The problem, then, is not whether or not to allow police to spy on people at will or to prohibit them from performing any surveillance at all. Instead, the problem is to balance the rights of individuals to privacy and the protection that it affords them with the rights of others in society to go about their business without fear for their security of person.
London calling, should anyone be able to listen? August 11, 2011Posted by Scott Campbell in : STV100 , comments closed
As a followup to Cameron’s post, I want to make a quick comment along the same topic.
My thoughts revolved around the supposed neutrality of these communication tools. It is difficult not to point out the irony that in Egypt in February such technologies were praised by the West as tools of the revolutionaries, but now, they are condemned in the West as the tools of thugs, hoodies, or yobs and should be suspended or banned. To those criticizing such a ban, “A Blackberry is just a tool, to be used for good or evil” is a fairly common response. Banning Blackberries makes as much sense as banning hammers, bats or boots used by looters to smash windows, when these things can also be used for hitting nails, baseballs (cricket balls?), or hiking trails.
But I wonder about how neutral these tools really are? As sources have claimed, RIM’s BBM was chosen by rioters because it offers private, encrypted messaging that, for example, Twitter does not. The encryption is one of RIM’s best-known features, making its smartphones and tablets that much more valuable to banks, governments, the military and other who require secure and privacy communication. But public encryption technology is not valueless or neutral. Just as censorship technology is linked to forms of authoritarianism, presuming the existence of an authority who knows better than you what you should be allowed to see, encryption presumes, inherently, that people value private correspondence, that people value secrets, that people should have the right to hide something from the public.
By contrast, that Twitter does not use encryption and does not password protect all its users’ tweets also represents a value-based decision: that some kinds of communication should be open, publicly searchable, and free for anyone to read. So if you value your privacy, don’t tweet!
The value of encryption hitting up against the value of government being able to view its citizens communication is hardly a new issue. The encryption wars of the late 20th century are a recent example of this problem and it is clear, at least to me, that these are not “neutral” tools. I think if they were, people probably wouldn’t be debating this at all.
London calling August 10, 2011Posted by Cameron Shelley in : STV302 , comments closed
You have no doubt been hearing about the repeated riots in London and other major UK cities. One aspect of the riots that has drawn attention is the role of smartphones, especially BlackBerrys, in helping rioters coordinate their activities. Apparently, the rioters prefer Blackberry’s Message service because it is encrypted and thus not subject to police monitoring. This observation has led to calls for RIM to suspend the service, which it has not done, although RIM has offered to cooperate with authorities in other ways. Similarly, Twitter has refused to shut down the Twitter accounts of rioters.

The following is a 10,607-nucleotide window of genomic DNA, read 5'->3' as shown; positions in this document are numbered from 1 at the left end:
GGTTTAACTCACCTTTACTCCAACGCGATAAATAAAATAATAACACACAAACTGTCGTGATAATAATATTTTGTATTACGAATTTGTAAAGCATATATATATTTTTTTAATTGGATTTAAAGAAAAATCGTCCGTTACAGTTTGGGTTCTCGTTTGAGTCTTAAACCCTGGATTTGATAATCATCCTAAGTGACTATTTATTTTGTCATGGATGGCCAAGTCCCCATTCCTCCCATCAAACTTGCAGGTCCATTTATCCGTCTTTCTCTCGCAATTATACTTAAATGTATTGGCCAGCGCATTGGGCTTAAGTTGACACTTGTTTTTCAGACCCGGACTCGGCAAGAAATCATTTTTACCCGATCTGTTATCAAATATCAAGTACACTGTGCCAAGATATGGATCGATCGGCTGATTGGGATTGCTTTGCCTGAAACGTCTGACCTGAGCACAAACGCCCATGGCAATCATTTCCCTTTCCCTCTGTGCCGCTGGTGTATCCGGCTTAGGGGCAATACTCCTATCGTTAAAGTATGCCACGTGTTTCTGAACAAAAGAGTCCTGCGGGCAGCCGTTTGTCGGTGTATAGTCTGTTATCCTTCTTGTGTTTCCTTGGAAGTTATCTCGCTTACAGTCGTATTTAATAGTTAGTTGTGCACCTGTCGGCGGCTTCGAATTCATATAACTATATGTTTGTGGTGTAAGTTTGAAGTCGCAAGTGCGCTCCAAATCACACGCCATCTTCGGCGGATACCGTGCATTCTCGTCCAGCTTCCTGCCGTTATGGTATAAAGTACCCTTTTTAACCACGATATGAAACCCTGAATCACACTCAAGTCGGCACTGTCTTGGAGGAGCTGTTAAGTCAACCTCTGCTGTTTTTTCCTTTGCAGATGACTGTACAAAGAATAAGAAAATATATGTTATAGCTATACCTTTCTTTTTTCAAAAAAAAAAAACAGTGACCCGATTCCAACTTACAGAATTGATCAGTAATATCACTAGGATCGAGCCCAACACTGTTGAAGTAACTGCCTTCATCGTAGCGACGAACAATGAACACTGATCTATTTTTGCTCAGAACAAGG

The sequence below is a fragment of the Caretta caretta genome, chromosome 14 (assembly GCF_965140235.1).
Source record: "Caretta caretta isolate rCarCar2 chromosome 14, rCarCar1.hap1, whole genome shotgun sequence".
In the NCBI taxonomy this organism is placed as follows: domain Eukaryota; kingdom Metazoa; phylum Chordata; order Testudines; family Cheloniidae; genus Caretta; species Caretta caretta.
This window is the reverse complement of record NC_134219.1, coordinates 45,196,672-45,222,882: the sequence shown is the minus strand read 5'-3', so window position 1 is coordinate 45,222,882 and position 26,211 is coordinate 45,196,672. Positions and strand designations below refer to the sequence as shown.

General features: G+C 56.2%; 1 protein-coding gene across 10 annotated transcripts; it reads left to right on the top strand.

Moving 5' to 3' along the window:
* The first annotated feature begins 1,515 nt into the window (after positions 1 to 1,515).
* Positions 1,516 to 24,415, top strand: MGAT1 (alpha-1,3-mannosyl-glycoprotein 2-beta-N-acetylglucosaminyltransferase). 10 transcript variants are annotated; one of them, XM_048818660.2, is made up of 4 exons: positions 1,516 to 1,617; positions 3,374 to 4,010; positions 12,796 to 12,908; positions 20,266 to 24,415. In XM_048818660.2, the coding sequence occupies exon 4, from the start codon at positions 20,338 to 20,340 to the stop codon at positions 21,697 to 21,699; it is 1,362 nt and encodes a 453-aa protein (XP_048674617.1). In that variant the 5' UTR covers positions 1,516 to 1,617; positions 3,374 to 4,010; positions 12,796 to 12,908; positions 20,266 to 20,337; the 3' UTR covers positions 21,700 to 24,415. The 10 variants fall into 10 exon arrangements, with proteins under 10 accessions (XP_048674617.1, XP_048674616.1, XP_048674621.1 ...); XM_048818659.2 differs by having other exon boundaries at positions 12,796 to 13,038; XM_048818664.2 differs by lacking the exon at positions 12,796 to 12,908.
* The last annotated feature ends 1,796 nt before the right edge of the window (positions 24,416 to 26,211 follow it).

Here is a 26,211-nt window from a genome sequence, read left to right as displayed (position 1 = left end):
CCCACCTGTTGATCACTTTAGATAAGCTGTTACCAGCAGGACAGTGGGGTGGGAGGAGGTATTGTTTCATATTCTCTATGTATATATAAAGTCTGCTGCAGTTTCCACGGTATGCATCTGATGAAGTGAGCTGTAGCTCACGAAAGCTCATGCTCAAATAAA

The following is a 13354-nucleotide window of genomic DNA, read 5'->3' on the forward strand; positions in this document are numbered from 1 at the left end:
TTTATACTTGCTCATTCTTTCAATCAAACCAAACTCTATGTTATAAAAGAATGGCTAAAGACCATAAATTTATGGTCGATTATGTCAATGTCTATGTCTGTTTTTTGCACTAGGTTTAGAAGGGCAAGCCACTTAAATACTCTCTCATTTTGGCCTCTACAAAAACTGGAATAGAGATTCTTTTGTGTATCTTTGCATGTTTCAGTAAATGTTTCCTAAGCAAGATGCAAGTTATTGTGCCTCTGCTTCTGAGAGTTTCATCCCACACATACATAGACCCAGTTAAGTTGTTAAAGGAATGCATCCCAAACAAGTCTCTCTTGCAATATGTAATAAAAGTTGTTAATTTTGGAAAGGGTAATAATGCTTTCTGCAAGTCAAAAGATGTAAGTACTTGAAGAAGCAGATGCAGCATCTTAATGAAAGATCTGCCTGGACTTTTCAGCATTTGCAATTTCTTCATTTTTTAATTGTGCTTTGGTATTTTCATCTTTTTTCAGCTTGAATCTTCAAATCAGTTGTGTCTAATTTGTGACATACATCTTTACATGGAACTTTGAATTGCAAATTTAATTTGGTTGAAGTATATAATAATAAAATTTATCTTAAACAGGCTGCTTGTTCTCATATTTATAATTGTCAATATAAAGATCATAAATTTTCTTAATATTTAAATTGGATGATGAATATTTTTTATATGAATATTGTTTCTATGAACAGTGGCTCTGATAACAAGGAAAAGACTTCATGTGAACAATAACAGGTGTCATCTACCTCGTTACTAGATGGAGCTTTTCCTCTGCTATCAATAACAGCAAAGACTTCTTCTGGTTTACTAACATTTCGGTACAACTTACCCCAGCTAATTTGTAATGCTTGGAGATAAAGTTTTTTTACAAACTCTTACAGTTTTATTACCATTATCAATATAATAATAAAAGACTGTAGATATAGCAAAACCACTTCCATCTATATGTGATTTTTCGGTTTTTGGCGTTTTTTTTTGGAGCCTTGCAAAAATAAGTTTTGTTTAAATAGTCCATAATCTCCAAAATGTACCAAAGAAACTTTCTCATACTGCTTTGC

(Andy Armstrong/Wikimedia Commons)
The situation serves to illustrate that communications technology, to the extent that it has facilitated this malfeasance, is a two-sided affair. It has been widely credited with facilitating movements for democratic change in various Arab countries, as you are well aware. It could hardly be argued that the London riots are an Arab Spring, although some commentators see resemblances. Clifford Stott, of the University of Liverpool, speculates that the riots have been exacerbated by class conflicts:
… he suspects that it boils down to social class and is defined by economic deprivation. “They seem to be targeting the middle class. It’s like a kind of class warfare on the streets of Britain. To them their targets are legitimate.”
It is curious to me to think of BlackBerry owners as belonging to a socio-economic rank lower than the middle class, but perhaps he is right.
In the meantime, RIM has been threatened by hackers if they do indeed cooperate with authorities.
Also, sales of police batons and baseball bats have taken off on Amazon in the UK. Some vendors are explicitly promoting them for use by shopkeepers in defense of their property.
In the coming days, police will probably use BlackBerry Message service logs, Twitter feeds, CCTV recordings, and Amazon sales records to gather evidence to prosecute smartphone-wielding rioters and/or bat-wielding vigilantes. At that point, it may be easier to reconcile ourselves to the trade-offs of privacy and security that networked communications technologies bring.
Update: London police are indeed using Flikr photos to identify looters in the riots.
“I’ve been working on the Facebook, all the livelong day” August 9, 2011Posted by Scott Campbell in : STV404 , comments closed
Is there a better technological symbol of Canadian nationhood than the railway? Unquestionably, the Canadian Pacific Railway was vital to the foundation of the country, and the image of Lord Strathcona hammering “The Last Spike” is one every school child must encounter at some point in their Canadian history lectures.
E. J. Pratt’s epic poem, “Towards the Last Spike” memorializes the moment, but according to one dissertation Pratt may be the exception to the rule, at least culturally speaking: “Canadian literature has in fact made very little deliberate effort to propagate the idea that the railway is a vital symbol of Canadian unity and identity.”
While investigating this, I was reading R. Douglas Francis’ The Technological Imperative in Canada and came across a remarkable passage describing the Victorian experience of railways, particularly among those who grew up in the pre-rail era:
It was only yesterday; but what a gulf between now and then! Then was the old world. Stage-coaches, more or less swift, riding-horses, pack-horses, highway-men, knights in armour, Norman invaders, Roman legions, Druids, Ancient Britons painted blue, and so forth — all these belong to the old period… But your railroad starts the new era, and we of a certain age belong to the new times and the old one. We are of the time of chivalry as well as the Black Prince of Sir Walter Manny. We are of the age of steam.